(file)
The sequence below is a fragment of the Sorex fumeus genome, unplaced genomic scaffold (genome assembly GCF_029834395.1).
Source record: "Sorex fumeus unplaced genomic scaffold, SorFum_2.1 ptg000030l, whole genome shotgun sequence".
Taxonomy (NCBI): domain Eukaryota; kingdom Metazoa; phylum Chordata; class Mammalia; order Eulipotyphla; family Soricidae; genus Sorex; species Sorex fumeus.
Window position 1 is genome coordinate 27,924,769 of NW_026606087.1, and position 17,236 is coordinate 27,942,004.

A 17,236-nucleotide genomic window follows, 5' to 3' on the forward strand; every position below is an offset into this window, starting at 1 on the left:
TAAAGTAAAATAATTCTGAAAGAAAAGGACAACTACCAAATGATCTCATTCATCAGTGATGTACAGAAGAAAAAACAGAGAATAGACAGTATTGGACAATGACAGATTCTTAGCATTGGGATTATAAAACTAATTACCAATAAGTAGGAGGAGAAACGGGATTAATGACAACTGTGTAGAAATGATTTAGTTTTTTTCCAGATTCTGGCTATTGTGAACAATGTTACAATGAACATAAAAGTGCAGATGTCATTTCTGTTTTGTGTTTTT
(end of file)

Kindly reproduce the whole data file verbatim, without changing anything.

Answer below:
The sequence below is a fragment of the Sorex fumeus genome, unplaced genomic scaffold (genome assembly GCF_029834395.1).
Source record: "Sorex fumeus unplaced genomic scaffold, SorFum_2.1 ptg000030l, whole genome shotgun sequence".
Taxonomy (NCBI): domain Eukaryota; kingdom Metazoa; phylum Chordata; class Mammalia; order Eulipotyphla; family Soricidae; genus Sorex; species Sorex fumeus.
Window position 1 is genome coordinate 27,924,769 of NW_026606087.1, and position 17,236 is coordinate 27,942,004.

A 17,236-nucleotide genomic window follows, 5' to 3' on the forward strand; every position below is an offset into this window, starting at 1 on the left:
TAAAGTAAAATAATTCTGAAAGAAAAGGACAACTACCAAATGATCTCATTCATCAGTGATGTACAGAAGAAAAAACAGAGAATAGACAGTATTGGACAATGACAGATTCTTAGCATTGGGATTATAAAACTAATTACCAATAAGTAGGAGGAGAAACGGGATTAATGACAACTGTGTAGAAATGATTTAGTTTTTTTCCAGATTCTGGCTATTGTGAACAATGTTACAATGAACATAAAAGTGCAGATGTCATTTCTGTTTTGTGTTTTT